When describing “home” to friends back in California, I would inevitably end up mentioning the golf course in an off-handed fashion, usually in a funny but otherwise unessential story. There was, for example, the time my brother commandeered a golf cart with his friends and was hauled off to the pokey on charges of grand theft auto (charges that were eventually dropped, thanks to the Parentals. That was the first time I had heard "fuck" used in the house; the floodgates have since been opened). Or, there’s the violently Christian college in the vicinity and the two students who were caught making love on the course, consequently humiliated in a public fashion, and then expelled from school. (This was a story I had enjoyed on a Christmas break in FL, and again from a girl in my Calculus class at Cal Poly two weeks later, retold with almost perfect fidelity.) And of course, there are the odd helicopter landings as mentioned in the previous post, drunken, naked runs performed at the dead of night, during younger years. There is any number of rather silly and ultimately unimportant, but nevertheless, fun-to-relate stories involving the golf course and my proximity to it.

Some of my ball-breaking friends in California have insinuated that I’m dropping clues about a certain lifestyle. To which I usually reply, that living on or near a golf course in Florida is like saying you live near a gas station, or Wal-Mart, or a 7-11. Golf courses are everywhere, numerous as the bugs and the elderly drivers and the New Yorkers in this state, combined. City crests of several Florida towns should strive for verisimilitude by ditching images of orange trees and peaceful seasides, and instead feature a huge cockroach, on a golf course, holding a semi-automatic weapon.

Which brings me to the last issue—the crime rate.

To the South of Temple Terrace is a small bridge over the Hillsborough River, which, like any of the other cardinal directions mentioned above, brings one back into the city of Tampa. Across the river, the jurisdiction of the Temple Terrace police department ends. The crime rate of Tampa is apparently somewhere between the third and the eighth most violent city in the US. Miami is better. New York is better. LA is far, far better.

You cannot order a pizza at the Temple Terrace Papa Johns and have it delivered after 7:00 pm, if you happen to live on the other side of the riverbank. It’s apparently that dangerous. When shit goes down, helicopters come with spotlights that can illuminate a city-block. My old high school lies a few miles down in that direction.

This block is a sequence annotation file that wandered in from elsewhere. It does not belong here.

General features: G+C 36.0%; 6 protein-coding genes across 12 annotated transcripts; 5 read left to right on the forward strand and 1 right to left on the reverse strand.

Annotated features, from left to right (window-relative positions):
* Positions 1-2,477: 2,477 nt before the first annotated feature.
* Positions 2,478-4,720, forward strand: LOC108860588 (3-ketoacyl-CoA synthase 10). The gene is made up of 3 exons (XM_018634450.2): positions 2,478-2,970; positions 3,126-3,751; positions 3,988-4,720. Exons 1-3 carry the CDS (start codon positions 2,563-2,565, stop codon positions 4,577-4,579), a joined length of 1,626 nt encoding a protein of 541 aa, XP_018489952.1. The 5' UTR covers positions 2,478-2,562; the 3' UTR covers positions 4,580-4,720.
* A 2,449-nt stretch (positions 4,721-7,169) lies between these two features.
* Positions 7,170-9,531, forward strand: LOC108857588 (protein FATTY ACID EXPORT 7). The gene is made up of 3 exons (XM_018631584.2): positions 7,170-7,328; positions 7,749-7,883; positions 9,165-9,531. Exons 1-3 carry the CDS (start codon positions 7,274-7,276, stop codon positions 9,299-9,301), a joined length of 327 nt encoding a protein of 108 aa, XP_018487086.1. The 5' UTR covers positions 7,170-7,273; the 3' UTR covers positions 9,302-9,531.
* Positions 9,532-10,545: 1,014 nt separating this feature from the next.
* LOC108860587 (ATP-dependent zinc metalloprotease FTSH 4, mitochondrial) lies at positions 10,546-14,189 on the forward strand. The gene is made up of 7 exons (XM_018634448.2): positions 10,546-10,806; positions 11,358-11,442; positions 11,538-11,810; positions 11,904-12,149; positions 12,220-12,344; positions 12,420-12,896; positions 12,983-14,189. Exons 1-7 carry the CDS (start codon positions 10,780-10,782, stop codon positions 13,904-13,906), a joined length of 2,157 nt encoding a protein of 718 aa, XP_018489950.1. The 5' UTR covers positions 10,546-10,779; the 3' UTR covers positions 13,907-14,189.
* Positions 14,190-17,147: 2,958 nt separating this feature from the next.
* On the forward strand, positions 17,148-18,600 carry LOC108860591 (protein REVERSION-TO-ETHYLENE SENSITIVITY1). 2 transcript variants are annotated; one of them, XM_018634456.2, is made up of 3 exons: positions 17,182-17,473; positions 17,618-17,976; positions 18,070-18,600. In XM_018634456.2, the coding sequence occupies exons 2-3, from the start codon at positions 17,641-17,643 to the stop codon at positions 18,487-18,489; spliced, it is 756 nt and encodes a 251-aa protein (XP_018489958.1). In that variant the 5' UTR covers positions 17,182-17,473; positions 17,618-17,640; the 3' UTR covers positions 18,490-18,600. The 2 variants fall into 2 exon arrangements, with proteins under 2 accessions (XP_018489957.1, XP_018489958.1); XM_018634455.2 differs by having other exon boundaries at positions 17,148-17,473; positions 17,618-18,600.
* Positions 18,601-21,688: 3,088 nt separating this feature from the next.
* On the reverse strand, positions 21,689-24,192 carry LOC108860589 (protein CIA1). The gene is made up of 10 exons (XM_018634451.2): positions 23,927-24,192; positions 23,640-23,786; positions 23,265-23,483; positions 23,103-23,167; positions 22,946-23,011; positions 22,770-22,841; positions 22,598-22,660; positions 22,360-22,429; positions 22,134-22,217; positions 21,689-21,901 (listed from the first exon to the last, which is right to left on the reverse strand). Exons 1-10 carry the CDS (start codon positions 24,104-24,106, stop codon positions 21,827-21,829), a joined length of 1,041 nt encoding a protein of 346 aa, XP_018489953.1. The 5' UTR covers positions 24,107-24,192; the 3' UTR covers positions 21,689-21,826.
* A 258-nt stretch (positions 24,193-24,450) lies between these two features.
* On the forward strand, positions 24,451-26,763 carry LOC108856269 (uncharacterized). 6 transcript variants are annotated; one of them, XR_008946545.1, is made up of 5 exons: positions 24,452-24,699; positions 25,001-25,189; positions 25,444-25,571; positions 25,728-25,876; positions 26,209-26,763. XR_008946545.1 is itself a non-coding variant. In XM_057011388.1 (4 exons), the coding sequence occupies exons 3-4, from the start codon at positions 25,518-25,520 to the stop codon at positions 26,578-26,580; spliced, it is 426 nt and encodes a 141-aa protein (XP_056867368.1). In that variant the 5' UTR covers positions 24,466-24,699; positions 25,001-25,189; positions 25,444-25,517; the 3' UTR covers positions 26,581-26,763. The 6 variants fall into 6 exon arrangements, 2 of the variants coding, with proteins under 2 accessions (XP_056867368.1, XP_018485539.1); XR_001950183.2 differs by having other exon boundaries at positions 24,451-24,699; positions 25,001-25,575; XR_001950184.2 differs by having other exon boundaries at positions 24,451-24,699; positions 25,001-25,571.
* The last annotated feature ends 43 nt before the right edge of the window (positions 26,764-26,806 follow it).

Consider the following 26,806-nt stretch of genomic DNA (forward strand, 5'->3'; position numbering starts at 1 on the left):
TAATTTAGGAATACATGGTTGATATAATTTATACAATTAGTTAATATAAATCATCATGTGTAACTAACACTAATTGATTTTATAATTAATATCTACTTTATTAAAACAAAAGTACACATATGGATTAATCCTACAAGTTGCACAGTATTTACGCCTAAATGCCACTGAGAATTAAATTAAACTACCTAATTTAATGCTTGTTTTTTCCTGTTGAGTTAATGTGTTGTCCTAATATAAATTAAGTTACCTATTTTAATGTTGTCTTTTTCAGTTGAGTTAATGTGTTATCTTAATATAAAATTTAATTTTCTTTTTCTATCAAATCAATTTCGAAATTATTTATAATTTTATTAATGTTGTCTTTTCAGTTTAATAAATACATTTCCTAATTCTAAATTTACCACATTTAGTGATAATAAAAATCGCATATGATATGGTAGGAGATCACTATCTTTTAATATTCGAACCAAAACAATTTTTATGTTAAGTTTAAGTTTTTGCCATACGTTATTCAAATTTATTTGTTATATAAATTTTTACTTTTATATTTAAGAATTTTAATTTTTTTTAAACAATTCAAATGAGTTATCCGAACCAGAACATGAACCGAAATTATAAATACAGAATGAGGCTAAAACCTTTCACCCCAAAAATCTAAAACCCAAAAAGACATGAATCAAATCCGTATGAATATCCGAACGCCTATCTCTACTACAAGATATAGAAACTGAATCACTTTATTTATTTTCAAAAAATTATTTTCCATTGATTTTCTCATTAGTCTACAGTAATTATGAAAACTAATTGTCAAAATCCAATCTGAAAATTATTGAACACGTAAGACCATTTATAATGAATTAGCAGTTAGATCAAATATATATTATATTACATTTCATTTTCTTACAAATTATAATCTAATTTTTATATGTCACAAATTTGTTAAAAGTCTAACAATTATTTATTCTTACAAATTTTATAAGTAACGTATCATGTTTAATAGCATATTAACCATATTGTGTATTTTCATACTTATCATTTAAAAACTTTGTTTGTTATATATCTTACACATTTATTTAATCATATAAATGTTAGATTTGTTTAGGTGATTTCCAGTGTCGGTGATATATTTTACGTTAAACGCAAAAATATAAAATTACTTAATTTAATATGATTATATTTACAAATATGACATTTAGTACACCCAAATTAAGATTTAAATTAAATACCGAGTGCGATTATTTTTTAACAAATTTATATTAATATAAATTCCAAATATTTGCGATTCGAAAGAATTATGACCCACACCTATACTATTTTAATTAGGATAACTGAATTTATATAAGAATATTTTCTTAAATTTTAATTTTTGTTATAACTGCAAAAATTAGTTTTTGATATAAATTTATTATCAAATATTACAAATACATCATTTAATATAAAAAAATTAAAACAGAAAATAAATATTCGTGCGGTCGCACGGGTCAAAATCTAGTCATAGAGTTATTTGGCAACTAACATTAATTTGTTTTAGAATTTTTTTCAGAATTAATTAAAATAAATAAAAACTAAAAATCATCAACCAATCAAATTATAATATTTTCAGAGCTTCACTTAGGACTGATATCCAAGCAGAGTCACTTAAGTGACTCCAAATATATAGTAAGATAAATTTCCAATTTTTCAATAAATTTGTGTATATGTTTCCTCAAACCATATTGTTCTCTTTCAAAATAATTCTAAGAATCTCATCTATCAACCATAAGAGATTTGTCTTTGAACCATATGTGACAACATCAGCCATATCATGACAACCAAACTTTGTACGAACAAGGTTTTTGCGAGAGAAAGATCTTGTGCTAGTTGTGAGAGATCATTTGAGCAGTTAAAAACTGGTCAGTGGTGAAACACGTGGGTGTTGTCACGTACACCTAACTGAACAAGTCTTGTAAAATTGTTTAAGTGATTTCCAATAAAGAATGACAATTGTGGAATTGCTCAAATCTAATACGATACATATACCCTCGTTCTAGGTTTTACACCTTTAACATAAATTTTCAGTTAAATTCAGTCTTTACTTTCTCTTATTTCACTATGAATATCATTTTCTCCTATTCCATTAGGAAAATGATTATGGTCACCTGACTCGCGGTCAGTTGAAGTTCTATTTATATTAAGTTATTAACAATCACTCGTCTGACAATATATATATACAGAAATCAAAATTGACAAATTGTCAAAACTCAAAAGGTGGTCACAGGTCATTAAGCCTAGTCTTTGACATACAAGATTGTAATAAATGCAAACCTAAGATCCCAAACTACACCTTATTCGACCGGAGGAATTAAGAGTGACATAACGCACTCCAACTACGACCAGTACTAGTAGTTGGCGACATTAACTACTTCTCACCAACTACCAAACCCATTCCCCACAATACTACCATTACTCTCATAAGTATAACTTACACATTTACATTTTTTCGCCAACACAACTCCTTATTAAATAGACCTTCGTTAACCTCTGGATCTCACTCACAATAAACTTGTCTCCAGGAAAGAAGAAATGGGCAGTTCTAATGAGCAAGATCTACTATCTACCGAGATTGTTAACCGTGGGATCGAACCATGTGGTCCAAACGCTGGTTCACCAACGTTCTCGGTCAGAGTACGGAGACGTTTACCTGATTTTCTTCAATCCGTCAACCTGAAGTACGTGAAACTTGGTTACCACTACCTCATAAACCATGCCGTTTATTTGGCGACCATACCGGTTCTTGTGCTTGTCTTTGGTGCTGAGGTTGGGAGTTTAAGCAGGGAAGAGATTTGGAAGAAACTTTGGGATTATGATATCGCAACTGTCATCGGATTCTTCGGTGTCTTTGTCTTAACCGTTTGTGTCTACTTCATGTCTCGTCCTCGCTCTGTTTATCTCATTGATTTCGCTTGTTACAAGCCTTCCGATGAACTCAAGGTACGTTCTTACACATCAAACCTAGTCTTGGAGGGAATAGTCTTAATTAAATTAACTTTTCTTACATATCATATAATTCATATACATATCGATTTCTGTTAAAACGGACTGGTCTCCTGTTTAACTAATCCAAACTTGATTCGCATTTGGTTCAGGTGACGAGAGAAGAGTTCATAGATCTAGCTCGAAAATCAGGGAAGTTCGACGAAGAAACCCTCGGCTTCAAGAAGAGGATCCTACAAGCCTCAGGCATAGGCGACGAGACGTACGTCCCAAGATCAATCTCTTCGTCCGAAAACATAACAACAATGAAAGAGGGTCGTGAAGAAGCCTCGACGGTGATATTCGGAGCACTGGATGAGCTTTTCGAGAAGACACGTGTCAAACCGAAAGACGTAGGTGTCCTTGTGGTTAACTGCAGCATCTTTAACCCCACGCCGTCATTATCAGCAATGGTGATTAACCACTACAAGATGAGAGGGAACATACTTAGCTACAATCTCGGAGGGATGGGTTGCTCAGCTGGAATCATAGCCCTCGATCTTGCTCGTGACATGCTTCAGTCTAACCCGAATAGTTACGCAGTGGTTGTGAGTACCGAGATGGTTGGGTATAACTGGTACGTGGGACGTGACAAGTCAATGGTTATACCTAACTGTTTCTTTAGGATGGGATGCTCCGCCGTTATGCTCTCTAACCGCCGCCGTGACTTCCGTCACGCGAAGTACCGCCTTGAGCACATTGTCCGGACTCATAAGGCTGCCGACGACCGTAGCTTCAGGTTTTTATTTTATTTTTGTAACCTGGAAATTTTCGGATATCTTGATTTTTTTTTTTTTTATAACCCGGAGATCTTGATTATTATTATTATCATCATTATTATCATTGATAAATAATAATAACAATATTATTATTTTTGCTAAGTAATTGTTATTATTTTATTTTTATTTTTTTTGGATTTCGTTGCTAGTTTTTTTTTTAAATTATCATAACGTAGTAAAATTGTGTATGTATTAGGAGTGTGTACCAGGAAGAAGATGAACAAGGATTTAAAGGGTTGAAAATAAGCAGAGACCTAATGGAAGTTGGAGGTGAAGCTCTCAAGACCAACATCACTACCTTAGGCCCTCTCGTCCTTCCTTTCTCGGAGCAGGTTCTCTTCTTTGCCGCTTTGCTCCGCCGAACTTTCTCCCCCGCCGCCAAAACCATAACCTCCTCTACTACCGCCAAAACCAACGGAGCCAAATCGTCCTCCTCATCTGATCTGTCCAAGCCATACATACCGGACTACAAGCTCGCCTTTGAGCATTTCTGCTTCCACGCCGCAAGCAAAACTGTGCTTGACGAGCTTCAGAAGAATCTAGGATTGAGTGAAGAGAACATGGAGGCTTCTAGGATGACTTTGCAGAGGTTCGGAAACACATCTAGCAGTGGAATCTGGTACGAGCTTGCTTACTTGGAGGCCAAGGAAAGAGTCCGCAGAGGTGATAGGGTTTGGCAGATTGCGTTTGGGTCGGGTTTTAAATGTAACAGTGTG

Recently I witnessed someone driving a putatively stolen car at breakneck speeds over the bridge into town. Distantly, one could make out two Tampa police officers, lights flashing and sirens blaring, a good mile behind. The guy lost control of the car, crashed into a nearby utility line, got out and began to run. Within moments, FOUR Temple Terrace police cars swooped out of nowhere, got out of their cars, tackled this guy to the ground, and shackled him. It was pretty cool. These cops are everywhere, and more often than not, they’ll stop you just because. It may be that they saw you picking your nose in a fashion they didn’t like; it could be the fact that you were driving 3 miles over the speed limit.

I like this town. Yes, it’s uncomfortably close to my family. Yes, it has really no one my age to hang out with. However, this is where I want to buy my first hovel.

Since I’ve come here, I’ve been sporadically attending charettes, intended for a large city redevelopment, which puts the city closer to its originally-intended town plan. Whatever. There are huge tracts of zoned-commercial land in this town that are virtually abandoned; it’s a chance to turn things around, give the city a new identity and go the route of responsible urbanism. As of last week, the master plan was finalized, and a rendering of the city’s “New” Downtown is ready, which I am posting because I’m proud of the work that’s been done:



Photo from Torti Gallas & Partners.